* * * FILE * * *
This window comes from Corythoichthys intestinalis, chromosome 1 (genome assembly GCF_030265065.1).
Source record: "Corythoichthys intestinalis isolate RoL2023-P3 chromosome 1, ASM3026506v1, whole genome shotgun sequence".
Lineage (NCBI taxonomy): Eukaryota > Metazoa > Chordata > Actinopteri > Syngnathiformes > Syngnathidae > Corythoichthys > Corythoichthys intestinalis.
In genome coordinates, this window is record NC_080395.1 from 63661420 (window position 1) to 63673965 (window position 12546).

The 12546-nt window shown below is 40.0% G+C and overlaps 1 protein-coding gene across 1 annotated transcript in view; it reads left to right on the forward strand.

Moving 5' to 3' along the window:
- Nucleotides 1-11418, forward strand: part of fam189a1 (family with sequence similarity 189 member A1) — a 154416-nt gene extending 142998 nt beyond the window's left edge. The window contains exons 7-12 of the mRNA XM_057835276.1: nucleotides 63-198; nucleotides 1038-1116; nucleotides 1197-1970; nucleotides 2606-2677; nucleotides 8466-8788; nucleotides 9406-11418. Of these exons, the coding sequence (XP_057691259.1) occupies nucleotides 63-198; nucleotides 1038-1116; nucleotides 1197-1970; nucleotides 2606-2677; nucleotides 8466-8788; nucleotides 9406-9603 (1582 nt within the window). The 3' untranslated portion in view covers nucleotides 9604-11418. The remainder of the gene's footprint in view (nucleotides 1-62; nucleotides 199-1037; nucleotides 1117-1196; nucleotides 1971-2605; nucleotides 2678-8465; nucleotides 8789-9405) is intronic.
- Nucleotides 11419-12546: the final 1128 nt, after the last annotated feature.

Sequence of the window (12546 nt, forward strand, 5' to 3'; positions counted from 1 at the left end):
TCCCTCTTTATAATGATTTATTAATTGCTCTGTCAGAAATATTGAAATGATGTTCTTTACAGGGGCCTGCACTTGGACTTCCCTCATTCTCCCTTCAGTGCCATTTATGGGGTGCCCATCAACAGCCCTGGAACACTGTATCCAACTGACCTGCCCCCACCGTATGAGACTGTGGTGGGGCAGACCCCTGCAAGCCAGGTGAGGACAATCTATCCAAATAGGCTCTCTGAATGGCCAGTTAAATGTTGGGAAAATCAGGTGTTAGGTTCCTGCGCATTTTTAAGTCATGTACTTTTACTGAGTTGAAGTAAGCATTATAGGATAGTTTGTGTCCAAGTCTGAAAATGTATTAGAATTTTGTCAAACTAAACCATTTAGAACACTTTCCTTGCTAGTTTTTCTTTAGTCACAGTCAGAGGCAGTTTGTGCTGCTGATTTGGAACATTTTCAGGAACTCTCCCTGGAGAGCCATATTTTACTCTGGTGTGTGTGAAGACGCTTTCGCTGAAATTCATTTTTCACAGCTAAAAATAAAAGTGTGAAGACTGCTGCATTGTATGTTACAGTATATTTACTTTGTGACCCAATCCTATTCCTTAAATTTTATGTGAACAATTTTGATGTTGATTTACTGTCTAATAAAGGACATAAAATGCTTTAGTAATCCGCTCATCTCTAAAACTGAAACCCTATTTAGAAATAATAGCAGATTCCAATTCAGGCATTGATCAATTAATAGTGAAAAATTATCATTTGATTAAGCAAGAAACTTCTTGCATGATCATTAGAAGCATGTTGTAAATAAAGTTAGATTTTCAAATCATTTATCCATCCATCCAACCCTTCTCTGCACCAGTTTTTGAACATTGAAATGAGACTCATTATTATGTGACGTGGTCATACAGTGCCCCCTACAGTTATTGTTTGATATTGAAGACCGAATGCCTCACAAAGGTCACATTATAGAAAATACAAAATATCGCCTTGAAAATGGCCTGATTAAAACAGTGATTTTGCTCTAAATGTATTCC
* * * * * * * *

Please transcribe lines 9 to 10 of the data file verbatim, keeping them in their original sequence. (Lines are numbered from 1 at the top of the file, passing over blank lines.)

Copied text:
Sequence of the window (12546 nt, forward strand, 5' to 3'; positions counted from 1 at the left end):
TCCCTCTTTATAATGATTTATTAATTGCTCTGTCAGAAATATTGAAATGATGTTCTTTACAGGGGCCTGCACTTGGACTTCCCTCATTCTCCCTTCAGTGCCATTTATGGGGTGCCCATCAACAGCCCTGGAACACTGTATCCAACTGACCTGCCCCCACCGTATGAGACTGTGGTGGGGCAGACCCCTGCAAGCCAGGTGAGGACAATCTATCCAAATAGGCTCTCTGAATGGCCAGTTAAATGTTGGGAAAATCAGGTGTTAGGTTCCTGCGCATTTTTAAGTCATGTACTTTTACTGAGTTGAAGTAAGCATTATAGGATAGTTTGTGTCCAAGTCTGAAAATGTATTAGAATTTTGTCAAACTAAACCATTTAGAACACTTTCCTTGCTAGTTTTTCTTTAGTCACAGTCAGAGGCAGTTTGTGCTGCTGATTTGGAACATTTTCAGGAACTCTCCCTGGAGAGCCATATTTTACTCTGGTGTGTGTGAAGACGCTTTCGCTGAAATTCATTTTTCACAGCTAAAAATAAAAGTGTGAAGACTGCTGCATTGTATGTTACAGTATATTTACTTTGTGACCCAATCCTATTCCTTAAATTTTATGTGAACAATTTTGATGTTGATTTACTGTCTAATAAAGGACATAAAATGCTTTAGTAATCCGCTCATCTCTAAAACTGAAACCCTATTTAGAAATAATAGCAGATTCCAATTCAGGCATTGATCAATTAATAGTGAAAAATTATCATTTGATTAAGCAAGAAACTTCTTGCATGATCATTAGAAGCATGTTGTAAATAAAGTTAGATTTTCAAATCATTTATCCATCCATCCAACCCTTCTCTGCACCAGTTTTTGAACATTGAAATGAGACTCATTATTATGTGACGTGGTCATACAGTGCCCCCTACAGTTATTGTTTGATATTGAAGACCGAATGCCTCACAAAGGTCACATTATAGAAAATACAAAATATCGCCTTGAAAATGGCCTGATTAAAACAGTGATTTTGCTCTAAATGTATTCC